Wow, that was easy! I didn't even have to see the judge. She just signed off on the change and submitted the paperwork to the clerk.

Why did I wait 43 years to do this?

When the clerk handed me the official document, showing the legal change of my spelling, I couldn't help breaking into a smile. Not only had I made my personal name change legal, but I also finally made an important emotional break from my birth mother.

It might seem silly, but adding four little letters -- "a" in place of "e" in my first name, and "cha" in place of "k" in my middle name -- lifted a huge emotional burden off my shoulders. The name I chose was officially mine now.

Total cost: $130. Not exactly cheap, but worth every penny.

Sunday, March 2, 2014

Concert Review: The Musical Box, Showbox SoDo, Seattle, Feb. 28, 2014

The first Genesis song I probably ever heard was "Misunderstanding." I would have been about 9 years old. By that time, the band had already been reduced to the trio of Phil Collins, Mike Rutherford, and Tony Banks. I didn't realize until a few years later that Peter Gabriel was their original lead singer. But when I started getting into progressive rock, right around 1984 and '85, I wanted to hear more of their older material with Gabriel steering the ship.

Nearly 30 years on, my memory is fuzzy on the exact details, but I remember I was out with a couple of my cousins one weekend and picked up a handful of cassettes by some bands I wanted to explore. One of them was King Crimson, and I'm pretty sure I grabbed The Compact King Crimson, a compilation, that day, along with Three of a Perfect Pair, their 1984 studio album. But I remember for sure which two Genesis albums I got. One of them was called When the Sour Turns to Sweet, which I would later learn was one of many reissues of their first album, originally titled From Genesis to Revelation. It didn't have much of an effect on me, and I think I share that reaction with most fans. Not even the band seems to regard it too highly.

But the other cassette was Genesis Live. And it captivated me from the first glance. The cover itself looks down at the band onstage, bathed in blue light. Everyone is seated and focused on their playing, save for Gabriel, who stands behind a solitary bass drum, center stage but toward the back, wearing a black robe and a strange reddish-orange box on his head. I didn't know what that was all about, but the image drew me into the world that the music created, and it was unlike anything I'd ever heard. From the opening Mellotron feature on "Watcher of the Skies" to the final slashing chords of "The Knife," I was riveted. This was nothing like the Genesis I'd heard on the radio. It sounded like a completely different band from the one I heard playing "Misunderstanding."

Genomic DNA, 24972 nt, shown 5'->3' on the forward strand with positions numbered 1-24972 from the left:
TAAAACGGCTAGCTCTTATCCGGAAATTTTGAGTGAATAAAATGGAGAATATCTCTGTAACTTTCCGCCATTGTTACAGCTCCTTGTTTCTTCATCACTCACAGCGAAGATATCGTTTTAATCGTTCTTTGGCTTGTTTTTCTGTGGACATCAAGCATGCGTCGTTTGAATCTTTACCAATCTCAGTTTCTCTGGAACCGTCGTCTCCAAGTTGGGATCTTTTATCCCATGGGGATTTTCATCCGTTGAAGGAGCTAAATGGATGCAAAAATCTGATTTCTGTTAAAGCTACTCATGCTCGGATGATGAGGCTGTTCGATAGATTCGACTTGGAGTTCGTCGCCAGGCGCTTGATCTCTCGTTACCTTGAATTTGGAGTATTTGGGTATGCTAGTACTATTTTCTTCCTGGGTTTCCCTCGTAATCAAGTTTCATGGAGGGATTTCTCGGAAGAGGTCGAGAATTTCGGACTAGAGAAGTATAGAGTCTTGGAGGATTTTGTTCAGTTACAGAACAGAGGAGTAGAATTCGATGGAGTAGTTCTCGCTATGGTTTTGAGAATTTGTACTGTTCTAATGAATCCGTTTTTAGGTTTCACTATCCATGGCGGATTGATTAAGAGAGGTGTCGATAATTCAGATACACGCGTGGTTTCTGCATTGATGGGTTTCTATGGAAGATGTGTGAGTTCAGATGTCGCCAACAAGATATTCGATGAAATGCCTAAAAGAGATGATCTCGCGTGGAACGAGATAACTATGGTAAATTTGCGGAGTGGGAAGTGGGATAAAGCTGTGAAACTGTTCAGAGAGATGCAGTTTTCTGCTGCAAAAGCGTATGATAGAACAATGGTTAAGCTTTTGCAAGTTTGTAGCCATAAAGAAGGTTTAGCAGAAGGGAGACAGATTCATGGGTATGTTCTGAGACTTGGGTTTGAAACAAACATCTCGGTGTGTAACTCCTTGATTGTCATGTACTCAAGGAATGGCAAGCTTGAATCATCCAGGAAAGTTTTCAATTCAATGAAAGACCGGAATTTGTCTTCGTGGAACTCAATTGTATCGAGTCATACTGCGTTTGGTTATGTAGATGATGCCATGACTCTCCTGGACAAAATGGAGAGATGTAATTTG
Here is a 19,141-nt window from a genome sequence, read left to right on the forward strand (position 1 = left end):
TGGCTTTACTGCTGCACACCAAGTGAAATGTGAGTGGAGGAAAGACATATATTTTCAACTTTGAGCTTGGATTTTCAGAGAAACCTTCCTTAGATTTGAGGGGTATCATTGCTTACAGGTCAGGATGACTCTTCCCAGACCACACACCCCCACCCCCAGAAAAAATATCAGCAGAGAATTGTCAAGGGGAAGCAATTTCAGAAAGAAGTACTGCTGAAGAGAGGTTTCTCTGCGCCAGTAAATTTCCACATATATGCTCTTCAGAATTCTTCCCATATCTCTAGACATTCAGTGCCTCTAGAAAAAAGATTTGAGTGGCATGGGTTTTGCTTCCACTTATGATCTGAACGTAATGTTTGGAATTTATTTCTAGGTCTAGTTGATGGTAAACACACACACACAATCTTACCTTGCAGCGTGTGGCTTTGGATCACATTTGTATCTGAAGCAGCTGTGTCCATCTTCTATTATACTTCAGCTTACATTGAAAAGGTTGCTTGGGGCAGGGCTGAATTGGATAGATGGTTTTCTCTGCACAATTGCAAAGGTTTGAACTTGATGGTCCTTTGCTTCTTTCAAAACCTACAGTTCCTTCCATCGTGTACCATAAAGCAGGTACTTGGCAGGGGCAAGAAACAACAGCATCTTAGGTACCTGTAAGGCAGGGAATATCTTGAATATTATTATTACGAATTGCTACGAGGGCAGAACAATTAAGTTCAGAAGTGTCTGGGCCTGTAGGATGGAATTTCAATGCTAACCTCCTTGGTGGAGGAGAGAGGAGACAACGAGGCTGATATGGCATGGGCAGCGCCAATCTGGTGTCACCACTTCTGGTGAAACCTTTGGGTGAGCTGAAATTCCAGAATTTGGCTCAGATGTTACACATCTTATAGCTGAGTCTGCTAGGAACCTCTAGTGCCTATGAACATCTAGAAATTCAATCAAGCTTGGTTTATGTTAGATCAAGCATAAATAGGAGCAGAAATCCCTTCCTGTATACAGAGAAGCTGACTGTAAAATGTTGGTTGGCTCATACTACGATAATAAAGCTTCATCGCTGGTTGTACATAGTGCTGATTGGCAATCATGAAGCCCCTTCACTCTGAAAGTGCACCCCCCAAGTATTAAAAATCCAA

I liked this Genesis. A lot.

And Genesis Live remains my favorite Genesis album, by far. As I discovered more of their music, I found that a lot of their early studio albums came off sounding very timid and reserved. Where sections came roaring out of the speakers on Genesis Live, their studio counterparts usually lacked that same fire. I like the albums and the music well enough, but Genesis Live just happens to include all of my favorite Gabriel-era compositions, save for "Supper's Ready," and the performances of those songs on the live album possess a rawness and urgency that I simply don't find on the originals.

Genesis Live came from the tour that supported Foxtrot, my favorite Genesis studio album. I often wished I could have been at one of those shows, to feel the intensity of the performance in person -- and also to hear how "Supper's Ready" sounded on that tour. "Supper's Ready" was, and is, my favorite Genesis song, and as fun as it is to hear the version Phil Collins sang on the Seconds Out album, I always wanted to hear how it sounded with Gabriel at the helm.